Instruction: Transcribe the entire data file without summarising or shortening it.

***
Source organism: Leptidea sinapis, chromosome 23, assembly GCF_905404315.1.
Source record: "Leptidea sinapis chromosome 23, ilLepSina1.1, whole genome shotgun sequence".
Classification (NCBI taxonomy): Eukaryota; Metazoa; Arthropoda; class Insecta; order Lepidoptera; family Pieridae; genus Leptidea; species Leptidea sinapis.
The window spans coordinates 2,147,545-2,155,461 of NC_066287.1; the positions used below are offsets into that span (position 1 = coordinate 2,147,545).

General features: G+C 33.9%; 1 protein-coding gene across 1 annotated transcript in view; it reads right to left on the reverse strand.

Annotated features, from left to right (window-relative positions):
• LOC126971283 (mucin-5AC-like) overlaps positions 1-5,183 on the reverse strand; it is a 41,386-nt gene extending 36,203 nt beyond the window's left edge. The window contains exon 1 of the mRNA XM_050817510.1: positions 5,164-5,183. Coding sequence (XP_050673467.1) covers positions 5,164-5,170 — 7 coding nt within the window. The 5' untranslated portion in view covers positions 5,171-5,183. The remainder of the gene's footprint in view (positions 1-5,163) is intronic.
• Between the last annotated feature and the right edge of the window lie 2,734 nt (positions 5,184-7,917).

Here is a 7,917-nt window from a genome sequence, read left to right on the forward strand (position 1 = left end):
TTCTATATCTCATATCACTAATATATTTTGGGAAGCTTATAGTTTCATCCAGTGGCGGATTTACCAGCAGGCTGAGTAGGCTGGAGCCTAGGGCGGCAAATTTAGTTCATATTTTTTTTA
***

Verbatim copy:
Source organism: Leptidea sinapis, chromosome 23, assembly GCF_905404315.1.
Source record: "Leptidea sinapis chromosome 23, ilLepSina1.1, whole genome shotgun sequence".
Classification (NCBI taxonomy): Eukaryota; Metazoa; Arthropoda; class Insecta; order Lepidoptera; family Pieridae; genus Leptidea; species Leptidea sinapis.
The window spans coordinates 2,147,545-2,155,461 of NC_066287.1; the positions used below are offsets into that span (position 1 = coordinate 2,147,545).

General features: G+C 33.9%; 1 protein-coding gene across 1 annotated transcript in view; it reads right to left on the reverse strand.

Annotated features, from left to right (window-relative positions):
• LOC126971283 (mucin-5AC-like) overlaps positions 1-5,183 on the reverse strand; it is a 41,386-nt gene extending 36,203 nt beyond the window's left edge. The window contains exon 1 of the mRNA XM_050817510.1: positions 5,164-5,183. Coding sequence (XP_050673467.1) covers positions 5,164-5,170 — 7 coding nt within the window. The 5' untranslated portion in view covers positions 5,171-5,183. The remainder of the gene's footprint in view (positions 1-5,163) is intronic.
• Between the last annotated feature and the right edge of the window lie 2,734 nt (positions 5,184-7,917).

Here is a 7,917-nt window from a genome sequence, read left to right on the forward strand (position 1 = left end):
TTCTATATCTCATATCACTAATATATTTTGGGAAGCTTATAGTTTCATCCAGTGGCGGATTTACCAGCAGGCTGAGTAGGCTGGAGCCTAGGGCGGCAAATTTAGTTCATATTTTTTTTA